Eadwine and Morcar, the two surviving sons of Aelfgar, (lady G's grandsons (she was still alive) had their army destroyed at Fulford Gate and then disappear from the evidence until their submission to William after Hastings. If they fought at either Stamford bridge or Hastings there is no evidence, but if they fought at Hastings then they must have “slipped away”.
Their careers after the conquest are depressing: held as virtual hostages, they seem to have tried to operate within the new regime the way their Grandfather and Great grandfather had adapted but failed. There is even a story that William promised Eadwine his daughter.
They rebel, apologise, are pardoned, rebel again. Eadwine is killed by his own men and Morcar, having submitted yet again, plays out his life as a prisoner. Though pardoned by William on his death bed, he was re-imprisoned by William 2 and probably died in the same prison as Harold’s last surviving brother. He’s last heard of as a prisoner around 1086.
As Baxter writes is an ironic end to what is often seen as the great family feud of the 11th century.
Baxter shows how the sorry post conquest career of the boys may not have been simply the result of their character. As he explains, the conditions that allowed the earls of pre-conquest England to be powerful were gradually disappearing. The Earls were no longer able to protect their people; their powerbase was being eroded as their influence at the local level was being steadily diminished. A lord who could neither punish nor protect, reward nor promote, (to put it in terms Baxter doesn’t use) wasn’t worth fighting for.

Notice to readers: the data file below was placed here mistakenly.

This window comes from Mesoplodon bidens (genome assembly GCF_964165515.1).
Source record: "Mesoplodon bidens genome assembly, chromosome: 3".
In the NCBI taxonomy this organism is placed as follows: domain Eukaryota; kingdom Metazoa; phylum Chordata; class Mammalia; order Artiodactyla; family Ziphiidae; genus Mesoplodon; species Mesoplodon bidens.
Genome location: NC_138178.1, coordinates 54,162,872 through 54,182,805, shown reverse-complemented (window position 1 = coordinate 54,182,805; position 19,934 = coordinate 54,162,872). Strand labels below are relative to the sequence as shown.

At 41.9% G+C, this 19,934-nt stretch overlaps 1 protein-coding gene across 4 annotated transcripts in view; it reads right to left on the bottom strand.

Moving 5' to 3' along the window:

One other major factor had changed: The King. The great magnates of pre-conquest England seemed to simultaneously muster armies and try to avoid civil war. When Godwine and Aelfgar returned after exile they did so with an army behind them, but in all three cases they were able to negotiate their return with limited bloodshed. When the Northumbrians threw Tostig out, they marched south in force with Eadwine's Mercians and some Welsh supporters, but Harold negotiated rather than raise the army and fight. There was no suggestion that Edward’s status as King was under treat. Perhaps his authority and his ability to force his subjects to do his will was under pressure but there was no attempt by any of these to actually topple the King. Heroic poetry might obscure the fact that most of the time men didn't like fighting unless they had to.
(There may have been some very underhand goings on In the immediate aftermath of Tostig's expulsion...but even so it would have exploited a general reluctance to fight a civil war... see next post).
However, William knew his position was tenuous. Any challenge to his authority implied a threat to his position. The evidence also suggests he and his men were more than happy to fight.
Next post, Revealed, scandalous political dealings in the 11th Century!